public class TickerSymbolSelectedMessage
{
    public string StockSymbol { get; set; }
}

// Subscribe to Events
EventSystem.Subscribe<TickerSymbolSelectedMessage>(ShowNews);

public void ShowNews(TickerSymbolSelectedMessage msg)
{
   // Handle Event
}

// Broadcast Events
EventSystem.Publish<TickerSymbolSelectedMessage>(
    new TickerSymbolSelectedMessage{ StockSymbol = “STOCK0”});

And here’s the EventSystem class:

using System;
using System.Collections.Generic;
using System.Linq;
using System.Text;
using Microsoft.Practices.Prism.Events;

namespace MyNamespace
{
    /// <summary>
    /// Static EventAggregator
    /// </summary>
    public static class EventSystem
    {
        private static IEventAggregator _current;
        public static IEventAggregator Current
        {
            get
            {
                return _current ?? (_current = new EventAggregator());
            }
        }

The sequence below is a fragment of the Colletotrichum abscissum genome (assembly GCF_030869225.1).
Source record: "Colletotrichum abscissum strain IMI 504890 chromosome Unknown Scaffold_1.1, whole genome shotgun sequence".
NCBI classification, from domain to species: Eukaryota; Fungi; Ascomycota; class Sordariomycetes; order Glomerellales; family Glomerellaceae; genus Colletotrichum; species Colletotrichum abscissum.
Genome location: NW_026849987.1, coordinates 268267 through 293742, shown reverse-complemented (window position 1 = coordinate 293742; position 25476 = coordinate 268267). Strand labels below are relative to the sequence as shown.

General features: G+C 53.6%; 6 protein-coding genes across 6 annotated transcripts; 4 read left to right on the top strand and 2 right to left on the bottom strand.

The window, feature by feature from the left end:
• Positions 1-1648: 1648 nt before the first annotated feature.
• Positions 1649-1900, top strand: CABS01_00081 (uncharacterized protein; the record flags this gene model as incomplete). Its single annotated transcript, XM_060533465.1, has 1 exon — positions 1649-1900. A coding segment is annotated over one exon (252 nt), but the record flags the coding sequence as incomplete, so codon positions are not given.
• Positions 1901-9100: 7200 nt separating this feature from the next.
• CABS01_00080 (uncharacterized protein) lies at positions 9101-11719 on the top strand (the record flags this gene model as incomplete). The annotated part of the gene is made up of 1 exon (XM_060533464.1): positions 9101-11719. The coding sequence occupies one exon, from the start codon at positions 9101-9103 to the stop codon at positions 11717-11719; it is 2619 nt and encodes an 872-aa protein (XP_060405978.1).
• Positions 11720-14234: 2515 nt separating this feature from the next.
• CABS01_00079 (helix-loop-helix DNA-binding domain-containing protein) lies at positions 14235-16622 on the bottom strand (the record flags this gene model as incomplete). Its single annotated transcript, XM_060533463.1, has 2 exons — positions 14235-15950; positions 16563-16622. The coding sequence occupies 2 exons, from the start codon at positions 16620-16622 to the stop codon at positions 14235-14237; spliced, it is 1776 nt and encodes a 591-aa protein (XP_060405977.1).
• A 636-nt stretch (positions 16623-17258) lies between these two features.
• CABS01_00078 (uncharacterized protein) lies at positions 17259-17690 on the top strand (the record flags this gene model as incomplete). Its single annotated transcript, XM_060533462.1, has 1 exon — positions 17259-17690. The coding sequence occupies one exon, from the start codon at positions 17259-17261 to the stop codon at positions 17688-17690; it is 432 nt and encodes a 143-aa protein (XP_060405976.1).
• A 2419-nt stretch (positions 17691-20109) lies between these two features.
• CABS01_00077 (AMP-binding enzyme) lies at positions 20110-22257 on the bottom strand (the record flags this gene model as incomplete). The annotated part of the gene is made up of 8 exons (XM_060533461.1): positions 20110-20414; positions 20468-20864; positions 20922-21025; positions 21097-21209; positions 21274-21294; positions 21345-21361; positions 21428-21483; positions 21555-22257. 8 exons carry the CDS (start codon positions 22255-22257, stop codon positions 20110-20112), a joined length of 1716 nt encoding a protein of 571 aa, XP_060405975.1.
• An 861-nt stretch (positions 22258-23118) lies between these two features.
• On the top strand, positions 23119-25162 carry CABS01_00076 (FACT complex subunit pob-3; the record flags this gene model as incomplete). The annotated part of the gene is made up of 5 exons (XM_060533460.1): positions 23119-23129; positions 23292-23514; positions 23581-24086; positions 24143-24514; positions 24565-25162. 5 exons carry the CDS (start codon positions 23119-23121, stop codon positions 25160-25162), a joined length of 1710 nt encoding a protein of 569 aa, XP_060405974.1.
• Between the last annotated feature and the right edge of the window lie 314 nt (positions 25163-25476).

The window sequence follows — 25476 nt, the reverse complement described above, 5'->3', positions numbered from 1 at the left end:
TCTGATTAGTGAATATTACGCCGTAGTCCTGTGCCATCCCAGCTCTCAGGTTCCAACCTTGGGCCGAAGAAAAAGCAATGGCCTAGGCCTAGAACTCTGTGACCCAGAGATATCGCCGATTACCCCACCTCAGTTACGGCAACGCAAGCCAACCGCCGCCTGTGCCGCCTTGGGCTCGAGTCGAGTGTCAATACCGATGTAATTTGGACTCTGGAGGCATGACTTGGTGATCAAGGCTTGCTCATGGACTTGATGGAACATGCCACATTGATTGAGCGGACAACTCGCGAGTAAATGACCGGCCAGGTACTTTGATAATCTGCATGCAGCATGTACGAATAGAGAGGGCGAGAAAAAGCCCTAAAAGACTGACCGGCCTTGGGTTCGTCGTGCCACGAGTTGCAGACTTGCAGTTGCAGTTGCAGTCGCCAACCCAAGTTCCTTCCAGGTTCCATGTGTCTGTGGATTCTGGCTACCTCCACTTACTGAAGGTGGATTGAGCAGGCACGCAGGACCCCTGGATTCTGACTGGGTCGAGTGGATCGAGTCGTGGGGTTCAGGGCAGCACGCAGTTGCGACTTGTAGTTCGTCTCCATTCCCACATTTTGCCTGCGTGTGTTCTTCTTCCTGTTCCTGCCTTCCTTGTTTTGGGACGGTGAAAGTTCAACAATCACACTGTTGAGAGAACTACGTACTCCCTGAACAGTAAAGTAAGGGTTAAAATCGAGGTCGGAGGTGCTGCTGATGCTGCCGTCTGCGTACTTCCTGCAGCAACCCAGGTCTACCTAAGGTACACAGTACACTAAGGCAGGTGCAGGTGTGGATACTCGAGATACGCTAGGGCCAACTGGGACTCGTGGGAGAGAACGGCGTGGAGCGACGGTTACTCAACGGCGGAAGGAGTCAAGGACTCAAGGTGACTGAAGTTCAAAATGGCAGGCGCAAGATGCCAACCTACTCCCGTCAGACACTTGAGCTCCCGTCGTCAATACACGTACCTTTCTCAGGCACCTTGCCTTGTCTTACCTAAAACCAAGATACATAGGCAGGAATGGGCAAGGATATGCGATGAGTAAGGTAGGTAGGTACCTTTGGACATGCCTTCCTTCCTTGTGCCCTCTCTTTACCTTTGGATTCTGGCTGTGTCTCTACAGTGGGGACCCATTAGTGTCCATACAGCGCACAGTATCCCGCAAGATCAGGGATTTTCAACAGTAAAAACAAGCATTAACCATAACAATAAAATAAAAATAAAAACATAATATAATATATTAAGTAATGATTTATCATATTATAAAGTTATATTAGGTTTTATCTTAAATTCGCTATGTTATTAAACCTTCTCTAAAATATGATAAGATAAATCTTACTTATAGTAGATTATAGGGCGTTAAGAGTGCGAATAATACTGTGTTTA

private static CompositePresentationEvent<TEvent> GetEvent<TEvent>()
        {
            return Current.GetEvent<CompositePresentationEvent<TEvent>>();
        }

        public static void Publish<TEvent>()
        {
            Publish<TEvent>(default(TEvent));
        }

        public static void Publish<TEvent>(TEvent @event)
        {
            GetEvent<TEvent>().Publish(@event);
        }

        public static SubscriptionToken Subscribe<TEvent>(Action action, ThreadOption threadOption = ThreadOption.PublisherThread, bool keepSubscriberReferenceAlive = false)
        {
            return Subscribe<TEvent>(e => action(), threadOption, keepSubscriberReferenceAlive);
        }